Pub. date: 2011 | Online Pub. Date: May 04, 2010 | DOI: 10.4135/9781412973816 | Print ISBN: 9781412996822 | Online ISBN: 9781412973816| Publisher:SAGE Publications, Inc.About this encyclopedia
Andrew T. Carswell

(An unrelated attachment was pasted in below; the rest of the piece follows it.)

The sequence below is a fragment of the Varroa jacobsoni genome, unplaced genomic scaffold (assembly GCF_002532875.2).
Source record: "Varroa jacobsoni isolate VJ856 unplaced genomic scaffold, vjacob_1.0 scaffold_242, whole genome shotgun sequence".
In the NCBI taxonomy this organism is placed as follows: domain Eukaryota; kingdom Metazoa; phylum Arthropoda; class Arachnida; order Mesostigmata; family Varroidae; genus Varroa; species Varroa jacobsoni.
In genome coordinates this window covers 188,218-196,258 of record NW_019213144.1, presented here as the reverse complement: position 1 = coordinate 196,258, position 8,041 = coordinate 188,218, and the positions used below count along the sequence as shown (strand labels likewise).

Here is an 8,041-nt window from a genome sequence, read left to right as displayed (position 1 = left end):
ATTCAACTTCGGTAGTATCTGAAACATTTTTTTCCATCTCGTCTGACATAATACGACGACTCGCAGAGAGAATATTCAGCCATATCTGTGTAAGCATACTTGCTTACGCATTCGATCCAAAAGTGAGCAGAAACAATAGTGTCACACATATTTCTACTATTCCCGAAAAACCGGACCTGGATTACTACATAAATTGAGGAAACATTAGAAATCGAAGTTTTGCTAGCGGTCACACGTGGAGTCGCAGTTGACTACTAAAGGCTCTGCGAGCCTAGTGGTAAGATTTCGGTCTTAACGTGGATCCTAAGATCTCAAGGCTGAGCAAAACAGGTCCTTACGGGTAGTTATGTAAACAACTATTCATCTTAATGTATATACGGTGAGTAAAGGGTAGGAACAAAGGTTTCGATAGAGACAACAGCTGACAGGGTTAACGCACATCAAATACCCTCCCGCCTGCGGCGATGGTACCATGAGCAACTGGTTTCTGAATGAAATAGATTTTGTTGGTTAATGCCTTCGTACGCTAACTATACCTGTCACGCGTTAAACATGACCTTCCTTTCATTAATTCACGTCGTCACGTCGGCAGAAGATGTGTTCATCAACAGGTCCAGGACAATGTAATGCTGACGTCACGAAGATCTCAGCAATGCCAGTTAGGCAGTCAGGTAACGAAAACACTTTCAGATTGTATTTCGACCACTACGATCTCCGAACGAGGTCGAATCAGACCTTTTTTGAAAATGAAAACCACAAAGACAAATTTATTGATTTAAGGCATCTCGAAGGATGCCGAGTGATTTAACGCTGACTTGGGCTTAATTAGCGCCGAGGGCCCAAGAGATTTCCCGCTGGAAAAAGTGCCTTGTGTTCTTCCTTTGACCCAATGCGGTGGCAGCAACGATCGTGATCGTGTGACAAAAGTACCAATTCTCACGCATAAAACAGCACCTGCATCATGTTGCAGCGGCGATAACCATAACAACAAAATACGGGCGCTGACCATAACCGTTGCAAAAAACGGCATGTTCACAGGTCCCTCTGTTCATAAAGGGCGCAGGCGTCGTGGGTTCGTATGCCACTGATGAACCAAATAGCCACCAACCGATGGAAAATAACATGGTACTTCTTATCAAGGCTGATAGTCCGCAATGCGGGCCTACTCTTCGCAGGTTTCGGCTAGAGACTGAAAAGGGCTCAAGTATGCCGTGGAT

Infill development can best be described as the placement of residential or commercial property on land that is currently underused, vacant, or abandoned. As such, it is commonly used in urban areas as an example of a strategy to curb sprawl and is advocated by proponents of “smart growth” policies. Infill development has become a relevant contemporary issue as urban neighborhoods become more economically obsolete over time. Part of the impetus behind the provision of infill housing arose from the Supreme Court case of Berman v. Parker (1954), which allowed for the elimination of blighted properties from urban neighborhoods as the first step in urban renewal revitalization efforts. Although infill development is usually associated with urban areas, suburban cities have their own opportunities to provide such development once land parcels become underutilized, and thus obsolete. From the consumer side, infill housing provides more families with the opportunity to enjoy urban ...